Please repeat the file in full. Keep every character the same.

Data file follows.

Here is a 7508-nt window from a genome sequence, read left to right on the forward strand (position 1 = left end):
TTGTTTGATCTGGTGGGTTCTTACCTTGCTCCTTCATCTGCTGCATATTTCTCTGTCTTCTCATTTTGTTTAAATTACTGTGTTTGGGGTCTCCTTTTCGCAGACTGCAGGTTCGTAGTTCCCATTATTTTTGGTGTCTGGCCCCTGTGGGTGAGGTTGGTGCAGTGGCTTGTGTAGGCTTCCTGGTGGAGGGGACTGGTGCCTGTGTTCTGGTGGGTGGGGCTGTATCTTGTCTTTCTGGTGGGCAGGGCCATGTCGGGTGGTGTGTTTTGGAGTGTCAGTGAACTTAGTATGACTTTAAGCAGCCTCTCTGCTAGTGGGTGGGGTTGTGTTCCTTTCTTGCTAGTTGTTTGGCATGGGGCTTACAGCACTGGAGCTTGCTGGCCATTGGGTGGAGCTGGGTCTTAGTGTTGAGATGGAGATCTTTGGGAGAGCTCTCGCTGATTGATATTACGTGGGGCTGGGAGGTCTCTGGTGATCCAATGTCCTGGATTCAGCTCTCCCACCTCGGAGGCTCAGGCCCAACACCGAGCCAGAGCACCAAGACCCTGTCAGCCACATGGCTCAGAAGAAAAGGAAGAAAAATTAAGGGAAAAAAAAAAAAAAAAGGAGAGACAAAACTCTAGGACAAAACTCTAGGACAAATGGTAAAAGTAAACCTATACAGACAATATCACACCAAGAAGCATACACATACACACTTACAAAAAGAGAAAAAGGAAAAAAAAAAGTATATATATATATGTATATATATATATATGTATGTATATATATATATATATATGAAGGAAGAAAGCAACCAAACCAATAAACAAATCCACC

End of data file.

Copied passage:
Here is a 7508-nt window from a genome sequence, read left to right on the forward strand (position 1 = left end):
TTGTTTGATCTGGTGGGTTCTTACCTTGCTCCTTCATCTGCTGCATATTTCTCTGTCTTCTCATTTTGTTTAAATTACTGTGTTTGGGGTCTCCTTTTCGCAGACTGCAGGTTCGTAGTTCCCATTATTTTTGGTGTCTGGCCCCTGTGGGTGAGGTTGGTGCAGTGGCTTGTGTAGGCTTCCTGGTGGAGGGGACTGGTGCCTGTGTTCTGGTGGGTGGGGCTGTATCTTGTCTTTCTGGTGGGCAGGGCCATGTCGGGTGGTGTGTTTTGGAGTGTCAGTGAACTTAGTATGACTTTAAGCAGCCTCTCTGCTAGTGGGTGGGGTTGTGTTCCTTTCTTGCTAGTTGTTTGGCATGGGGCTTACAGCACTGGAGCTTGCTGGCCATTGGGTGGAGCTGGGTCTTAGTGTTGAGATGGAGATCTTTGGGAGAGCTCTCGCTGATTGATATTACGTGGGGCTGGGAGGTCTCTGGTGATCCAATGTCCTGGATTCAGCTCTCCCACCTCGGAGGCTCAGGCCCAACACCGAGCCAGAGCACCAAGACCCTGTCAGCCACATGGCTCAGAAGAAAAGGAAGAAAAATTAAGGGAAAAAAAAAAAAAAAAGGAGAGACAAAACTCTAGGACAAAACTCTAGGACAAATGGTAAAAGTAAACCTATACAGACAATATCACACCAAGAAGCATACACATACACACTTACAAAAAGAGAAAAAGGAAAAAAAAAAGTATATATATATATGTATATATATATATATGTATGTATATATATATATATATATGAAGGAAGAAAGCAACCAAACCAATAAACAAATCCACC